When were you first exposed to dharma?

My first year of high school I attended an independent Episcopalian school that required us to take a course teaching “world history” and “world literature” as seen through the lens of the religious traditions of the world. The course was constructed explicitly as a rite of passage, and the challenges were so intense that every one of us was transformed by the experience. This was my first introduction to the Vedic teachings and the basics of Buddhism. I also learned about the contested origins of Christianity, the tradition my family raised me to follow, and my ideas about the nature of reality shifted a lot in the years to come. I started practicing meditation as a teenager; after college I went to Plum Village in France and took the Five Mindfulness Trainings with Thich Nhat Hanh. Later on, I spent a lot of time learning from the land and internalizing indigenous knowledge systems; they also influenced me greatly. Like languages, one can learn more, but that never takes away from the ones you already speak, and the preciousness of the moments and relationships through which you learned them. I am a part of all the wisdom traditions that I have practiced, and they are a part of me.


How has the path manifest in your daily experience?

My practice of awareness has helped me become better at meeting the suffering of life with acceptance, gratefulness and even joy. When I lost the ability to sleep for two years due to a traumatic event, my work and my marriage fell apart. Instead of asking “Why me,” my question was “How can I use this experience as an opportunity to understand my true nature– to wake up to the part of me that exists beyond all the agreements and experiences that I believed were my identity?” It’s been very helpful to have a practice that reminds me to keep coming back to what is, instead of getting tied up in fears and mental projections. Nothing can take away the fact that we’re born, and we age; we become ill, and we die. The dharma helps us to see that there are joyful ways of participating in the process!

As a consultant, I’ve started incorporating basic mindfulness practices in the work that I do with teams, but I also make sure to teach about interdependence, compassion and gratefulness as well. Awareness of sensation is a first step, but we have to remember the purpose of mindfulness!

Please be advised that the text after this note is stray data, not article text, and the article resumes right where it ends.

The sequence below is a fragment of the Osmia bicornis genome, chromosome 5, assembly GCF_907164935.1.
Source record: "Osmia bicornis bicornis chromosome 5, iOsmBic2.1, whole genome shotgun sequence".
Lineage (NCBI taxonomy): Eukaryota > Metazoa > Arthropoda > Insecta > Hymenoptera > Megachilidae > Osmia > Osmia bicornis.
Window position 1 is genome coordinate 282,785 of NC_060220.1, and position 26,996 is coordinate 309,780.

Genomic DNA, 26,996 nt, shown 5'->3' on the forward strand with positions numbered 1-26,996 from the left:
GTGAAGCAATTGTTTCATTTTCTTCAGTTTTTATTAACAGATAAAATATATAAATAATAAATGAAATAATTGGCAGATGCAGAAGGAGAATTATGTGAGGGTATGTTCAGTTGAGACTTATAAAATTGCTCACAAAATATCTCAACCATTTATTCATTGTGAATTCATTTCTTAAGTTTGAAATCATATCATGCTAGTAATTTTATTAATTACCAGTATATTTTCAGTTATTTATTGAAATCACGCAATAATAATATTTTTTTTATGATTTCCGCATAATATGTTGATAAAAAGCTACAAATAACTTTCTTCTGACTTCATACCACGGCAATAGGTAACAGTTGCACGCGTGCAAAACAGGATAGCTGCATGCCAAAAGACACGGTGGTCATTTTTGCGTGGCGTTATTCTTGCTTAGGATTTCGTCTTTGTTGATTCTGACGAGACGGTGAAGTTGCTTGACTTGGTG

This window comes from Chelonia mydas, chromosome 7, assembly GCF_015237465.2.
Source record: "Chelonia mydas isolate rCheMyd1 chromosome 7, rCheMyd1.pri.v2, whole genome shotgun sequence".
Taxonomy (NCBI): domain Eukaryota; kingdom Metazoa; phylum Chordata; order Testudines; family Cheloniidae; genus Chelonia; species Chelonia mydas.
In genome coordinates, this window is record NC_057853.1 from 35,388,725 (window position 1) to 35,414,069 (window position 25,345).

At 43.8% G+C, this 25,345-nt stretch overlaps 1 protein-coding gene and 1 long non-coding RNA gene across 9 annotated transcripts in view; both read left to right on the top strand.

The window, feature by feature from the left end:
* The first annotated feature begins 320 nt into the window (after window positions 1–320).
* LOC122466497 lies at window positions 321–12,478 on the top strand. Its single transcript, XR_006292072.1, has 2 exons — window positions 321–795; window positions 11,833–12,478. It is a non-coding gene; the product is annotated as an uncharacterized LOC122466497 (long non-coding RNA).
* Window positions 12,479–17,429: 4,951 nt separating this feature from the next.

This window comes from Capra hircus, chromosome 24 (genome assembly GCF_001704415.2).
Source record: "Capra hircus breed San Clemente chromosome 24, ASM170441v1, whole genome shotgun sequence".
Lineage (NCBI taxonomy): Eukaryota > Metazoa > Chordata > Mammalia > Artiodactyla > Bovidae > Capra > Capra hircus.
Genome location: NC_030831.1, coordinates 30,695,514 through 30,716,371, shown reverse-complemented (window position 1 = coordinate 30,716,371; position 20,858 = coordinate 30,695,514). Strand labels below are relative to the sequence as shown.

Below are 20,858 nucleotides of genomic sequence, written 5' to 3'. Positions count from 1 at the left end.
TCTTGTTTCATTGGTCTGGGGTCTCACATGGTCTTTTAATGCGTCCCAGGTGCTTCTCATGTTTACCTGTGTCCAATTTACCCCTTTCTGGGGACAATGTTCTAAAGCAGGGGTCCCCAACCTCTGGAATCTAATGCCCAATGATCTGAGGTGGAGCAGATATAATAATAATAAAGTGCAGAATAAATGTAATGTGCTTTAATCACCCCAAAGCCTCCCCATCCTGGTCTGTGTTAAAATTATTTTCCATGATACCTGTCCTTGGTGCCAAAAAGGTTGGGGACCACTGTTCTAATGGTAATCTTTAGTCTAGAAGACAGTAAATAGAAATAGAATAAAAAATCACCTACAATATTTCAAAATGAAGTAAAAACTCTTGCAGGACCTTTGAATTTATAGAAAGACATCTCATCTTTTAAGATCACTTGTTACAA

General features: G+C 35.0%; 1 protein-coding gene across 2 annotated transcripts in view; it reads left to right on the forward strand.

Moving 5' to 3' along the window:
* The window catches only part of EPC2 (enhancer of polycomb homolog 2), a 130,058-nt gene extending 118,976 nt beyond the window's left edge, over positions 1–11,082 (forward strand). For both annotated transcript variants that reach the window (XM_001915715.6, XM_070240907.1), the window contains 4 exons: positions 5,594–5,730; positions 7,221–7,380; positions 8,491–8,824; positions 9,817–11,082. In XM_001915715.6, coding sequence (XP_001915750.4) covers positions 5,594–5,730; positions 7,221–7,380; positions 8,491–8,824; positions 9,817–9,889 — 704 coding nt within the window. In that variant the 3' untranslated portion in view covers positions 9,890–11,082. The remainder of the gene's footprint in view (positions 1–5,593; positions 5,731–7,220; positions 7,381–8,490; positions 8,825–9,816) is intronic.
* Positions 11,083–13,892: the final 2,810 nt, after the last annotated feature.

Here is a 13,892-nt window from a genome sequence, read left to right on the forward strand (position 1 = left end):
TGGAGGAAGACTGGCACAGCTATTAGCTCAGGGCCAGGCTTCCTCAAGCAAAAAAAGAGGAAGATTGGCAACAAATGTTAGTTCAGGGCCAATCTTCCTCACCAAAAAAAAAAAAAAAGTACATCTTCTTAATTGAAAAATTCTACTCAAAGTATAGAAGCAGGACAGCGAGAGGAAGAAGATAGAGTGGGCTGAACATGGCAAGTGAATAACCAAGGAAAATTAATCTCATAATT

Who is your teacher(s)?

I’ve had more teachers than I can count! The land is my teacher; the mountains, the sea, the plants, the elements themselves. My family members are my teachers; my friends, my students and my clients are my teachers. My first dharma teacher was Thich Nhat Hanh, the Vietnamese peace-advocate monk who founded the Order of Interbeing. I have also studied Tibetan Nyingma and Vajrayana teachings with Anam Thubten, and encountered the Ngakpa tradition of Buddhist Yogis through Pema Khandro.


I believe that it is beneficial to be constantly engaged
in processing my experiences through meditation
and prayer, so I have a routine that helps me keep doing it.

How long/often do you meditate?

I meditate daily. On the weekends, I’ll sit for 45 minutes in the mornings. Weekdays I aim for 20 minutes in the morning, and 20 minutes in the evening. Sometimes that happens, and sometimes it doesn’t. I let go of being rigid about the routine a long time ago; the important point is that I do the practice, and keep doing it. There is no vacation from this kind of inner and outer work. Of course, the activities of life have a flow; we have to be gentle with ourselves and see that different things are needed at different times. I believe that it is beneficial to be constantly engaged in processing my experiences through meditation and prayer, so I have a routine that helps me keep doing it. If we practice going to the cushion and sitting down every day, then we are clearing the path for that inner work to take place. Some days I may be able to sit only for ten minutes because of mental agitation; another day there are only three minutes before a child comes bouncing in. I don’t live in a monastery. What matters is that I keep returning to the cushion. What matters is that I practice at every opportunity–  sacred silence on the cushion, chanting ngondro on my train ride home, breathing compassion in and out during a disagreement with my boyfriend, walking barefooted in the forest and singing my gratitude to the trees. For a while now I’ve been going to about three short retreats each year; I find that dedicating time to go deeper benefits both my practice and my awareness.

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